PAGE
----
Sounds like you may have poor room acoustics. Any system will sound bad in a room with poor acoustics. You could either put the system in a better room or try to work with the room you have by installing sound absorbing panels at the primary reflection points. If you still can't get no satisfaction then perhaps electronic equalization would be worth a try. Even Magnepans will sound bad in a bad room.
Best of luck to you.
Tell us a bit about your room and how you have gone about placing the speakers in it. Have you measured the speaker's response in the room in any way?
Switch to vinyl and your troubles will go away. Your description is exactly how I hear CDs. I would also be suspect of your kit speaker and would try to borrow something else just to see if that is an issue.
You need to hook up with someone who knows a lot about audio to help walk you through this. A person who knows your sonic goals and can help you reach them. I know this may sound vague or simplistic, but until you find this person, you will wander through the forest of hifi perhaps never being satified. This person could be a dealer or a local audiophile with a system you like who has been through the maze and finally got to the other side. Check out local audio groups and try to get some good advice. Be warned - it's not easy and it's often more expensive than you initially thought. Best of luck.
You can get superb sound from quality digital components without question. Digital or analogue systems run the spectrum from poor to sublime.
I`ve heard more than my share of bright,analytical and amusical analogue setups(believe me).
If possible audition different digital components(the front end) I`m confident you will find some that will 'substantially' improve your sound, just be patient and methodical.
It would be easy to try swapping the speaker cables, I found the 8TC to be a bit thin and lacking bass in my system.
Just to add an example of how hard to figure this stuff out without hands-on help from an expert, I was once dissatisifed with my system for what I was positive would be cured by a more powerful or "better" amplifier until it was proven to me that every sonic trait I was seeking was much better achieved by upgrading the preamp rather than the amplifier. It doesn't always work the way you think it does. Carry on.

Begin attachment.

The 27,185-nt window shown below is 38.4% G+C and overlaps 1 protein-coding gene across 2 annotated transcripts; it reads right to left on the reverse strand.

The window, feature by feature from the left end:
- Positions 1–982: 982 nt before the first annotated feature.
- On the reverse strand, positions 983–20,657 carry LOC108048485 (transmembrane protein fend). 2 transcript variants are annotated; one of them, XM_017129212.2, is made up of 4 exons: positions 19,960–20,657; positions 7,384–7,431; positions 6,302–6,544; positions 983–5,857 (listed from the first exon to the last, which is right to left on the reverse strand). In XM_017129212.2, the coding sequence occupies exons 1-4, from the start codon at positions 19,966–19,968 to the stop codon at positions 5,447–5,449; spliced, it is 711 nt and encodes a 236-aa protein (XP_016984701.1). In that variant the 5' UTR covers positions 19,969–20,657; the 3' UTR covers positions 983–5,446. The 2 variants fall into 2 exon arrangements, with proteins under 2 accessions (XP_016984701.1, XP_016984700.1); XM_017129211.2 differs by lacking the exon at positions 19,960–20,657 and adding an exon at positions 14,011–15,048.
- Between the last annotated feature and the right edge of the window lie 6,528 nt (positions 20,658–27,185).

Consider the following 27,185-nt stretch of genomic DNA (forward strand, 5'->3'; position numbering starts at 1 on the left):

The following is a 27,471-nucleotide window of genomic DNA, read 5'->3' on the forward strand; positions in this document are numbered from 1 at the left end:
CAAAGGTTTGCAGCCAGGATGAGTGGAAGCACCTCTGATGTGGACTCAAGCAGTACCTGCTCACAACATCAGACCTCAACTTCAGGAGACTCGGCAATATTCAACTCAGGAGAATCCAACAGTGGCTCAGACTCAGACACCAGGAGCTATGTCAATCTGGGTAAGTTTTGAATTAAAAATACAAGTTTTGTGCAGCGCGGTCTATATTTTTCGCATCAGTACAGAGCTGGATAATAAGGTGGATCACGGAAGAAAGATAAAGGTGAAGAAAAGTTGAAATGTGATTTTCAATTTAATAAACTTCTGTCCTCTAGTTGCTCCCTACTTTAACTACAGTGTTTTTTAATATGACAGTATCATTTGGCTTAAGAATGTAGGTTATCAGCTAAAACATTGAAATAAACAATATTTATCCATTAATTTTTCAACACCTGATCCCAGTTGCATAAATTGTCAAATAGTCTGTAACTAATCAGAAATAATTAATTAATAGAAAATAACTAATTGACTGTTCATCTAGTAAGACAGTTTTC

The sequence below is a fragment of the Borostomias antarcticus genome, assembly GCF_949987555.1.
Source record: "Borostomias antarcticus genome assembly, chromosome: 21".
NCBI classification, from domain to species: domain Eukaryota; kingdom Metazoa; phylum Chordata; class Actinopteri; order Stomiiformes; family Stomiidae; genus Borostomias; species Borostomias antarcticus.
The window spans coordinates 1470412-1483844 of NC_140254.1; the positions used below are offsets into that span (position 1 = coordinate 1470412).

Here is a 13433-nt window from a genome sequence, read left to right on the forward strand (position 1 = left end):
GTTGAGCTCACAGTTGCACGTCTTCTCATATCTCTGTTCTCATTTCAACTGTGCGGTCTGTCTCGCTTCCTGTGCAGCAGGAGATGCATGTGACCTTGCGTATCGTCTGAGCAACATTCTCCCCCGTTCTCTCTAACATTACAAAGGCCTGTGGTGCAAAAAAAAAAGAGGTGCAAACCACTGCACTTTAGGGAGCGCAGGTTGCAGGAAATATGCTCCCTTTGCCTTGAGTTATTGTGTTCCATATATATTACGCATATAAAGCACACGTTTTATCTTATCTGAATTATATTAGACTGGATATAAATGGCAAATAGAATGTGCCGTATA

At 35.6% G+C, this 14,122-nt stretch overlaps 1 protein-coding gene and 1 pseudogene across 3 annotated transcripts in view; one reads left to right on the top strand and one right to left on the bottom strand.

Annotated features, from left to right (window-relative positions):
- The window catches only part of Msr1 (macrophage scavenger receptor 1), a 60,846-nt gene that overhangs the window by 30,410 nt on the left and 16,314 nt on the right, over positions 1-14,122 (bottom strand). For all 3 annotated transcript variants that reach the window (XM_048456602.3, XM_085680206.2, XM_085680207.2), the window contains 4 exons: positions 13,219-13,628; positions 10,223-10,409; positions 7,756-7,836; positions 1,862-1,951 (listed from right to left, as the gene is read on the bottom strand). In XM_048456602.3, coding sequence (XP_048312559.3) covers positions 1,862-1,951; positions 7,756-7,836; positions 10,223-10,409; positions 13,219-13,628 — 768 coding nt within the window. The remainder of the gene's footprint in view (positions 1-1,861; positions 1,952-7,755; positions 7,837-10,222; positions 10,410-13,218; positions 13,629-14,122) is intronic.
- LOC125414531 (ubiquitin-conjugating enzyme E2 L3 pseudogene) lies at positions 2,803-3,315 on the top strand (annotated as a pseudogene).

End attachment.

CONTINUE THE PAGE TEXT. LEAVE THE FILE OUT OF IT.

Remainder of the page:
Reading through your complaint, I can offer a different way to approach this problem. It's not a solution that most people will agree with, but I think its a legit way to start out in your case. You have identified something in your system that you don't like. Now the question is what to do. I say, locate the problem first, before you spend a lot of money on different components. After reading your post, it looks like you are not really sure what the problem is. That's OK; we all have situations like this at one time or another. But just guessing and buying different components is almost certain to fail. Think of it like this: If, for example, you decide to get a new CD player, think of what it is going to do. Buying a component like this is like buying an EQ with one setting. The worst part is, you do not know what the setting is until you actually plug it in and try it. I can tell you from personal experience that you will most likely fail. There is no better feeling than getting rid of your best component while leaving the problem on your shelf. Kiwi2 is suggesting a very good place to start. Get a cheap meter and a frequency sweep cd and see what is really going on. If you get some bad measurements you can take it a step further you can take it a step further and get a cheap EQ. (I got one for $40 on amazon. Behringer FQB800.) Use it to get a flat response in your listening chair. You might be surprised as to what you come up with. If you read some of the other posts from above you get: new CD player, fix the room, go analog ect. They are well meaning and any one of them might fix the problem; or none of them will. That is why I recommend a different approach. As far as your equipment goes, I have had your preamp and rotel Cd players (different models). I don't think either are the cause (the preamp is great). Also, I have had the Magnepans you mentioned. I wouldn't even think about those unless you can get a really good in home demo first. Anyway, I hope this info can help you out.
Hi all ! Sounds to me as you probably should spend some effort treating the room . You can spend a whole lot of money and get no improvement if the room is bad . How do I know this ? Been there done that .
I was in a similar situation and I simply started replacing elements of the system. This is simply reality, the way most of us do it. I doubt few were able to buy complete systems all at once. It took several years but eventually ended up with a really great system. I did belong to an audio club and got many ideas by listening to their systems. My guess is that you will end up wanting the sound of tube power amps, will change your source, and speakers. Some final tweaks to your cables and you will be all set. Don't rush and with time you will be able to afford more.